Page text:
Which Patriot leader organized the Boston Tea Party in 1776?
What is the largest lake in Africa?
What is the fastest fish in the ocean?
I have always been a big fan of trivia. As kids , my brothers and I, grew up playing Trivial Pursuit. Sure, we used the actual board for full games, but those cards were pretty perfect for long card rides or to just kill time. My family always watched a lot of Jeopardy too, and while I was always confused about the need to answer in question form, I sure did love that show.
Now that I’m (at least in the eyes of the law) an adult, I still love getting my trivia on. The beautiful thing, is that today there are tons of different outlets where you can show off just what a brainiac you are. Not surprisingly, Jeopardy is still on the air and it’s joined by some other, lesser trivia game shows. Board games have continued to develop new approaches to the trivia mechanic.
Games like Kwizniac, Wits and Wagers and Fauna have approached the trivia genre in interesting ways. Kwizniac is a game fully designed for long car rides. Each card has an answer to it and ten clues. If you’re able to get the answer after the first clue you’ll get ten points. If it takes two clues you’ll get nine points and so on. One of the things I love about this game is that it takes away the board and dice rolling of Trivial Pursuit and just gets you right to that sweet sweet trivia.
Fauna and Wits and Wagers both turn trivia into bidding games, where you don’t necessarily need to know, the answer to a question, you just have to be good at hedging your bets. Fauna is concerned with animals around the world, but if that’s not your area of expertise, you can also try Terra, which tests your knowledge of places around the world and America, if you consider yourself an expert on American pop-culture.
Board games are a great way to show off your trivial knowledge, but in my opinion there’s an even better one! Recent years have seen a resurgence in the popularity of pub trivia. On any given night in Toronto, there are a number of options of places that hold trivia nights. Terrance Balazo hosts trivia three nights a week with his brain child, Another Round Trivia Nights. His trivia nights are some of the most popular in the city, with people having to show up, sometimes two-hours in advance to secure seating. Part of his popularity is due to the structure of the show and part is due to his charismatic performance itself.
“Three times a week I write 30 general knowledge questions, 10 questions based on a theme, think of 10 visual trivia questions and come up with 10 songs that fall in to a theme,” explained Balazo. “People show up in groups and listen to me read the questions out, make a few jokes, reveal the answers and then hand out prizes.”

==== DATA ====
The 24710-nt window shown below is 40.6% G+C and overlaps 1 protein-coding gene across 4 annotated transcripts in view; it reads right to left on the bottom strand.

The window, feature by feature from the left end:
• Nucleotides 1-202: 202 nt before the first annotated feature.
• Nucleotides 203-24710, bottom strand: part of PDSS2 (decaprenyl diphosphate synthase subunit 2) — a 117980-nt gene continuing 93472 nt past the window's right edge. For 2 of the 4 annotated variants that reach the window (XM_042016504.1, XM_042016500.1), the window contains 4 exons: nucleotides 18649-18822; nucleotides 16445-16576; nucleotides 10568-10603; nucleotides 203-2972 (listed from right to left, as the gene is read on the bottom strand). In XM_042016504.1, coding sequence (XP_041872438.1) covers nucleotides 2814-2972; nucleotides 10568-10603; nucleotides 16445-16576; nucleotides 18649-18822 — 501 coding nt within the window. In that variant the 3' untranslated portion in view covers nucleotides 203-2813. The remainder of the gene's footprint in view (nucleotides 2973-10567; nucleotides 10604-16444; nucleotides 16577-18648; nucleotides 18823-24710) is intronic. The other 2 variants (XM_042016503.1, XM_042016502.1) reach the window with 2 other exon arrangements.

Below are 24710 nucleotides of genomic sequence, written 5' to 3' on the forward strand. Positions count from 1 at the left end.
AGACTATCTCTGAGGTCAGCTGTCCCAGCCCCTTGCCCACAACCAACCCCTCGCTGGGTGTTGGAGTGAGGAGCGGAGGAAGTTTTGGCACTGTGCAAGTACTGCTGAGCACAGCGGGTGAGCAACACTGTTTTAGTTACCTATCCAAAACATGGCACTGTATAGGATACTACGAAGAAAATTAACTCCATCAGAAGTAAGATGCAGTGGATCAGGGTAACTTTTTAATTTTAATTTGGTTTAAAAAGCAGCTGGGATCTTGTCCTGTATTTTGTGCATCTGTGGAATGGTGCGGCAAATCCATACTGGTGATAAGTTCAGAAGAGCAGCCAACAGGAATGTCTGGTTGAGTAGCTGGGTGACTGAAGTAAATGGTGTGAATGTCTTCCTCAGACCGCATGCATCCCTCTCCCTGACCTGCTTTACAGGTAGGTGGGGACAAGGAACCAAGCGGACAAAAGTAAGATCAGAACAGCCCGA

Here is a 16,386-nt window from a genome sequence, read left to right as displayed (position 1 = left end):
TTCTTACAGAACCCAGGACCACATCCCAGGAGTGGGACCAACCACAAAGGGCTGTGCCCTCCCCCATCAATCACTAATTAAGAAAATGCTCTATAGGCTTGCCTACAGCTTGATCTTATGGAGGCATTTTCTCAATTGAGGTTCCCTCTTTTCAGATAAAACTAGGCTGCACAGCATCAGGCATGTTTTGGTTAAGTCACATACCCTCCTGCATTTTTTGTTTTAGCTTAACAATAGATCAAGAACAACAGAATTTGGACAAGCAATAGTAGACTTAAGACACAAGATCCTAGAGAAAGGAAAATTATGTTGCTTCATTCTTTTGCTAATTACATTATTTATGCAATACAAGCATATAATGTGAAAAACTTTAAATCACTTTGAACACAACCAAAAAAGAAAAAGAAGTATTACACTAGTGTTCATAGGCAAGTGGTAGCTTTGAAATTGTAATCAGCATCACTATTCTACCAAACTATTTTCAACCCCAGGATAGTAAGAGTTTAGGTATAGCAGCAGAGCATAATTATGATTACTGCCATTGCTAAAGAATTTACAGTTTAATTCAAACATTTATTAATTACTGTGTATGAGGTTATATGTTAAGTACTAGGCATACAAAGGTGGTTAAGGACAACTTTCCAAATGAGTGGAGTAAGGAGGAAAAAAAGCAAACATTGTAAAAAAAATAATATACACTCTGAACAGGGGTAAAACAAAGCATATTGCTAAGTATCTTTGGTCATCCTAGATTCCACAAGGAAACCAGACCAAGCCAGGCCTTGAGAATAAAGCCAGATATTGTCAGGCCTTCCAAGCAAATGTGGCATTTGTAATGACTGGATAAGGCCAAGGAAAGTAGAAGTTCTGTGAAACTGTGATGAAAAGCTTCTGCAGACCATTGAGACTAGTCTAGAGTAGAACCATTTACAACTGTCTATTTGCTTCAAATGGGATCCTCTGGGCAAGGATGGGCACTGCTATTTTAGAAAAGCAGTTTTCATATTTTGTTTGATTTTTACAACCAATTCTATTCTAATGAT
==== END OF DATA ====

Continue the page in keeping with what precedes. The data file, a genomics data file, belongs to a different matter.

One of the things that make for a good trivia host is having the ability to write good questions.
“I try to write questions that might appeal to the broadest audience I can imagine. That is, I hope my answer is something that someone on the team has heard about, knows or can logically figure out where the answer comes from.
Prizes for trivia nights range from free appetizers to gift certificates (almost always applied directly to the bar tab). However, more than any monetary gains, is the great pride of defeating 20-plus other teams and wearing an imaginary smarty pants crown for a week. I have a team of regulars that I play with, but we’re always welcoming new members. Although we came diligently every week for a long time, it was about a year and half before we won our first trivia night. Despite winning a bunch of times since then, the joy of that first victory has been pretty tough to match since.
“The greatest satisfaction I get on any of the trivia nights I host, is when that wave of ‘Oh Right’ spreads across the room as people start to figure out what the tricky answer is,” said Balazo.
“I have also met some of the best people I have ever met in my life while hosting trivia nights. I have personally made lifelong friends, been the conduit to relationships starting, and been offered career opportunities because of hosting trivia.”
There is a great feeling of friendly rivalry at a trivia night. When you come back week after week you get to know many of the teams that often win and feel a little sour grapes on the weeks they don’t do so well. Some teams will stick with the same name each week, but my group finds half the fun in coming up with a new name (usually some joke about something happening in the world at the time). There is a real art to coming up with a good, witty team name.
Balazo concentrates his trivia nights on general knowledge, but there are a number of themed trivia nights around the city too. Notably the long-running Simpsons trivia held at the Cadillac Lounge and Seinfeld Super Terrific Happy Hour Trivia held at Unlovable.
I highly recommend trying pub trivia some time if you’re a fan of trivia games and a possessor of useless knowledge in general. It is a great night out and can be really rewarding. On the nights I feel I’ve contributed a lot, win or lose, I walk out of there feeling awesome.
For someone who’s been hosting trivia for such a long time, Balazo has accumulated his fair share of information. “I really enjoy the research part of the question writing as I get to learn things about the things I have a great interest in. This probably sounds trite, but delving deeper in to why things are they way they are is really fascinating.”
So what is his favourite question he’s written? He has two actually:
In 1934, which fashion designer was given the task of designing the uniforms for the Nazi party?
If you have a Full House in Poker that is nicknamed “Motown”, which 5 cards make up that Full House?
The answers? Well, you just have to figure them out yourself.